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Thread: Receiver a Tough Spot to Crack
Receiver a Tough Spot to Crack
Tuesday, August 22, 2006
By Nick Wagoner
There are few scenarios in the NFL where a player can simultaneously be placed in a great and terrible situation.
For Dominique Thompson and the rest of the young, inexperienced receivers on the Rams’ depth chart, that is the exact circumstance they face as they pursue roster spots with the team.
On one hand, Thompson and the likes of Taylor Stubblefield, Jeremy Carter and Clinton Solomon have the immense benefit of learning the NFL receiving ropes from the likes of Pro Bowlers and potential Hall of Famers such as Isaac Bruce and Torry Holt. Further, players like Shaun McDonald, Kevin Curtis and Dane Looker have proved themselves in the league and provide even more insight to pass catching in the league.
The flip and down side to that is the fact that there are only 53 roster spots on an active NFL roster. Of those 53, few teams ever keep more than six receivers. In other words, players such as Thompson, Stubblefield, Carter, etal., are long shots to crack the Rams’ depth chart.
“We are solid,” offensive coordinator Greg Olson said. “When we are a healthy team, I can’t imagine there being many teams that have a much deeper corps than we have at wide receiver and the talent we have. We are happy with their production throughout camp and we are happy with their effort.”
There is little doubt that the group of Holt, Bruce, Curtis, McDonald and Looker are safe in their positions. Holt and Bruce, of course, have been linchpins of the offense for years and have showed no signs of slowing.
Take Holt’s approach to the preseason as the perfect example of how he can simultaneously help and hurt the younger receivers.
“I take every single year…and try to earn myself a spot on this football team, try to be in shape, try to study the playbook, and take notes like I did as a rookie,” Holt said. “I am always looking to get better and I am always trying to earn a spot. Anything can happen. I always say I control my destiny if I go in and handle my business. Then I have an opportunity to get a spot.”
That approach does a couple of things. One, it sets an excellent example for the younger receivers on how to approach the job like a professional. But it also means that the bar is immediately going to be set high to make the squad as a receiver.
Olson, in his first year as offensive coordinator for the Rams, has been wowed by what he sees from the receiving corps on a daily basis.
“(They’re) unbelievable,” Olson said. “Every day they do something new. It’s fun to watch more than anything. You are in awe quite often. It’s one thing to see a receiver make a great play once a week, but when you are seeing it two or three times in a practice, it’s awesome.”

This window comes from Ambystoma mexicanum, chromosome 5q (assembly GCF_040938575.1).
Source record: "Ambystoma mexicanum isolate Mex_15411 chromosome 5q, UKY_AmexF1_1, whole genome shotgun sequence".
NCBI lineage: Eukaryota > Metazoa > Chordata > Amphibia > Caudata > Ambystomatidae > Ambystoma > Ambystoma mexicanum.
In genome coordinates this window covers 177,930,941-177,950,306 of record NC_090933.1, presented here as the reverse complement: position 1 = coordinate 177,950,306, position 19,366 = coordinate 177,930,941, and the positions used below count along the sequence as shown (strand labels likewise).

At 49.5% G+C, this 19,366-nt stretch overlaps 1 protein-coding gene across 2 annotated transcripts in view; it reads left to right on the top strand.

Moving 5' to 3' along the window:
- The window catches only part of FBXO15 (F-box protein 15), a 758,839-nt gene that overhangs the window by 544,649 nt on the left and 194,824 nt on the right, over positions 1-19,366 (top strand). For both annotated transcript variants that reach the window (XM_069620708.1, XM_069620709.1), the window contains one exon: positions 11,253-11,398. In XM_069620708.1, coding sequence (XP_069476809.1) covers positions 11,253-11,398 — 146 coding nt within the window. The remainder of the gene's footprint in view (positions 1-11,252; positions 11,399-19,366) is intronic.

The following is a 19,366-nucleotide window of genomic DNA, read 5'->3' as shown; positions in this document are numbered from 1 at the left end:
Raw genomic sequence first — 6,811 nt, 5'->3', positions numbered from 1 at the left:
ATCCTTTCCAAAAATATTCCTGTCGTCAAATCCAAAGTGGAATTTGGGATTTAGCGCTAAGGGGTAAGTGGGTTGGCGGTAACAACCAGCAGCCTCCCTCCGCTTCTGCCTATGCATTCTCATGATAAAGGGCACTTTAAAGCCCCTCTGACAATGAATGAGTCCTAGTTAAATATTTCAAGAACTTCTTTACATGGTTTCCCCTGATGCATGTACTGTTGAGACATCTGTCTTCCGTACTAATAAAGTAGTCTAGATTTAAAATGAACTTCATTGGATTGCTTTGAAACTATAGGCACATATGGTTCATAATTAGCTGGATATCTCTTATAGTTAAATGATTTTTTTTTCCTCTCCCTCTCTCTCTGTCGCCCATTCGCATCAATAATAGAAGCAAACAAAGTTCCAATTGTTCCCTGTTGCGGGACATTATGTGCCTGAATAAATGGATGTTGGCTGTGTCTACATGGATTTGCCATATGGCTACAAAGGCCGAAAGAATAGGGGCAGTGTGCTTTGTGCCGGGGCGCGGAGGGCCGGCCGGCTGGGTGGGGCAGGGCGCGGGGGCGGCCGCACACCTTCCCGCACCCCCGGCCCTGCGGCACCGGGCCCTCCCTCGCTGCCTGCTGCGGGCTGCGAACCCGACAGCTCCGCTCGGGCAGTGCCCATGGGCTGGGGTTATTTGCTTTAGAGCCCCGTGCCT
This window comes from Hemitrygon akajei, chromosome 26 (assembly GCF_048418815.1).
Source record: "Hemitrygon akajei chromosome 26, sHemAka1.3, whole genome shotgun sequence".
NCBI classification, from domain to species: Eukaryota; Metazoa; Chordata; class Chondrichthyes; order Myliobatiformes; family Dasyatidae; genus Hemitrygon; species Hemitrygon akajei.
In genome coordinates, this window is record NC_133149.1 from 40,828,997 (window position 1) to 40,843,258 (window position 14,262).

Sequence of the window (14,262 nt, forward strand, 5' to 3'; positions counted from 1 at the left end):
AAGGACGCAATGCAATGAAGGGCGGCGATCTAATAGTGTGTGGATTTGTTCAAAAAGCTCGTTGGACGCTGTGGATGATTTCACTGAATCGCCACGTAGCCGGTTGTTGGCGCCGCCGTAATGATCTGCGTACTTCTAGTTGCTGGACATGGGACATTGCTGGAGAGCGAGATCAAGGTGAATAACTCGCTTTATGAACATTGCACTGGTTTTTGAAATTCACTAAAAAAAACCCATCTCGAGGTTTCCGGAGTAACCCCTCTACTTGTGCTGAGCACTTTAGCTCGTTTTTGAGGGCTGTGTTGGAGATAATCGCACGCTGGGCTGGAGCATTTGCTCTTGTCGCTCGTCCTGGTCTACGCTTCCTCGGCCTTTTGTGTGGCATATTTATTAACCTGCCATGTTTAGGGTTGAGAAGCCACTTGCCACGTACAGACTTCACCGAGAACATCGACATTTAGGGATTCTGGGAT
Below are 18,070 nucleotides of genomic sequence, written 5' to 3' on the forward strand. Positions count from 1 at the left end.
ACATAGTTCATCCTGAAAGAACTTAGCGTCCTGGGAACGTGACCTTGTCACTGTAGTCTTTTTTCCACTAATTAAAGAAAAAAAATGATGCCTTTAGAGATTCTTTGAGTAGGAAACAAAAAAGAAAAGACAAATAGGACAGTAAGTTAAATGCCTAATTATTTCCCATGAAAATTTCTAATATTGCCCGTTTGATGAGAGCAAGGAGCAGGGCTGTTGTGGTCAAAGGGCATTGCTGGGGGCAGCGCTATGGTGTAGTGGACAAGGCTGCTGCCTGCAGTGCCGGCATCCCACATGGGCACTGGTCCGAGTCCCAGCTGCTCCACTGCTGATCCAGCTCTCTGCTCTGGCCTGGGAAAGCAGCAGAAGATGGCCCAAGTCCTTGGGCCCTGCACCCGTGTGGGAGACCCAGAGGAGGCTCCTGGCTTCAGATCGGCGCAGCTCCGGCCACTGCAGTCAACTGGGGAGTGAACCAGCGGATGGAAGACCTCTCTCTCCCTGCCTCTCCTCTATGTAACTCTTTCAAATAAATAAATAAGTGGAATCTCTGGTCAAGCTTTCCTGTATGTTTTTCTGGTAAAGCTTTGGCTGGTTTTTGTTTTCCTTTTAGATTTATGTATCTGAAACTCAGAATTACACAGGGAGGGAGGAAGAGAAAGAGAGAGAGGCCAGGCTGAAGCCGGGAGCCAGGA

Curtis and McDonald have showed no signs of slowing as Curtis appears headed toward a breakout season. McDonald continues to be a quiet weapon as the team’s fourth receiver and potential punt returner.
Looker is the always overlooked and underrated option who seems to come up with big catches on third down to move the chains. He also serves as the holder for kicker Jeff Wilkins.
With those five spots seemingly locked up, that leaves one spot to be claimed. It appears that position will come down to which of the remaining receivers can best prove himself a capable return man. Right now, that seems to be a two-horse race between fifth-round draft choice Marques Hagans and free agent Brad Pyatt.
“I think Brad and Marques have both done great,” coach Scott Linehan said. “They’re both great kids, hard workers, been very consistent catching it. Like all of us, yesterday was the only day we didn’t consistently catch balls as a team, and the returns were no exception, but they’ve been working very hard at it. They know it’s a big role on this team and it’s an open job so they’re competing just like a lot of these other guys are to win a job on this team.”
Pyatt, for one, might have helped his case with his performance against Houston. He appears to be the stronger of the two when it comes to kickoff returns, but doesn’t seem to have the ability of Hagans on punt return.
Pyatt has made some big plays in the receiving game, though, including a long touchdown catch in the first scrimmage and a 40-yard grab against Indianapolis in the preseason opener.
Although Pyatt is aware that he is in a heated competition to make the roster, he is making it a point to learn from the experienced guys in front of him much like he did when he was with the Colts.
“I have learned from them,” Pyatt said. “Usually when it gets tough about this time, you want to go home and take a nap, but they get in the weight room and get some extra whatever it is. You learn from those guys, they set the bar and the example and it’s easy to learn from them.”
After Pyatt and Hagans, there have been plenty of other impressive receivers in the Rams’ camp. Thompson has been impressive in the passing game, Solomon has good size, Stubblefield has sure hands and Carter has excellent speed.
Still, even with all of that talent, it’s going to be extremely difficult for any of those players to get a look other than a potential spot on the practice squad.
“That’s tough to say right now,” Olson said. “We won’t make any decisions until we are done with the preseason. It’s a battle. It’s going to be hard to break in to be honest with you.”
Even if none of those players crack the Rams’ final 53, Linehan believes the competition has been good for everyone.
“I think we’ve created a very competitive environment at most positions, and that certainly is not different (with the wide receivers),” Linehan said. “We’ve certainly got some frontline guys that are going to be Rams come the Broncos game. But that’s why you have training camp. In this day and age with the limited numbers, you get more opportunities to play and do things.”